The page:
Ross, Protests a the University of Texas at Austin April 27, 1949, NAACP photographs, Prints and Photographs Division, Library of Congress, Washington, D.C.

Site Activation of the Sweatt v. Painter Art Installation
September 11–22, 2023

Breaking Barriers was a temporary art installation and now continues as a public history about the Black Texan activists, students, professors, and the wider community who helped end racial segregation at The University of Texas, in Austin, and in our nation. In the 1930s and 1940s, Black Texan NAACP Civil Rights organizers laid the groundwork for a massive, statewide push to challenge segregation in education. In 1950, they triumphed when the Sweatt v. Painter case was decided unanimously by the U.S. Supreme Court, ending racial segregation at the UT Law School and graduate school. The first cohort of Black graduate students immediately enrolled at UT after the historic ruling, opening the doors of The University of Texas at Austin and taking a key step in integrating higher education generally.

Sweatt v. Painter Commemorative Project

The Sweatt v. Painter Commemorative Project seeks to research and educate about the University’s process of racial integration. The project takes its inspiration from the seminal 1950 Sweatt v. Painter Supreme Court case that initiated the process of integration for UT and higher education in this country. In this case, Heman Sweatt successfully sued The University of Texas, represented by President T. S. Painter, to gain entry to the institution’s racially segregated law school. Sweatt was supported in his effort by the NAACP, including such central players as Thurgood Marshall and Lulu B. White. This commemorative project recognizes these principal protagonists and the expanded access to the University afforded by the case.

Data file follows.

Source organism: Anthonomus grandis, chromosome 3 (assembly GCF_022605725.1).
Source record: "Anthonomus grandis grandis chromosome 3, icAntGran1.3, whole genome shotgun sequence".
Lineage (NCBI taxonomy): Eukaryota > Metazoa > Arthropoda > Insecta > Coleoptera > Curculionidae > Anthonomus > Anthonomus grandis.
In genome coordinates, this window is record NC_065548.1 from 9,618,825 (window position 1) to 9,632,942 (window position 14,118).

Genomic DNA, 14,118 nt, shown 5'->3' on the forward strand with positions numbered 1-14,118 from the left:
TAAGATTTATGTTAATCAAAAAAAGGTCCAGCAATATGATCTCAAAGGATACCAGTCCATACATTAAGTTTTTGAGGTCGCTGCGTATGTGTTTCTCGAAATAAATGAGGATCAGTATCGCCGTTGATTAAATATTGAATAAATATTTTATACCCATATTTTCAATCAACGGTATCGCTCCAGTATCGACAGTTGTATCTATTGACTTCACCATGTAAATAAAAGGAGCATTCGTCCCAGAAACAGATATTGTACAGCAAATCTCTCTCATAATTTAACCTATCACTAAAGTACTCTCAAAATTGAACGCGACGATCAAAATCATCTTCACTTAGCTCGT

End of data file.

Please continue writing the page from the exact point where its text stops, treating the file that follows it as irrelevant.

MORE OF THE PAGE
The Sweatt v. Painter Commemorative Project entails the construction of a new Heman Sweatt entrance to Painter Hall, including a commemorative exterior, both outside and just inside the new entrance. This project serves to instruct about the historical significance of Heman Sweatt and other key figures in the legal struggles for racial integration in higher education at UT and around the country. 

Along with its commemorative dimension, the Sweatt v. Painter Commemorative Project will provide contextual information. Accordingly, an exhibition-event space will be dedicated to narrativizing the legal history of racial segregation and integration in public higher education and UT Austin’s role in these processes.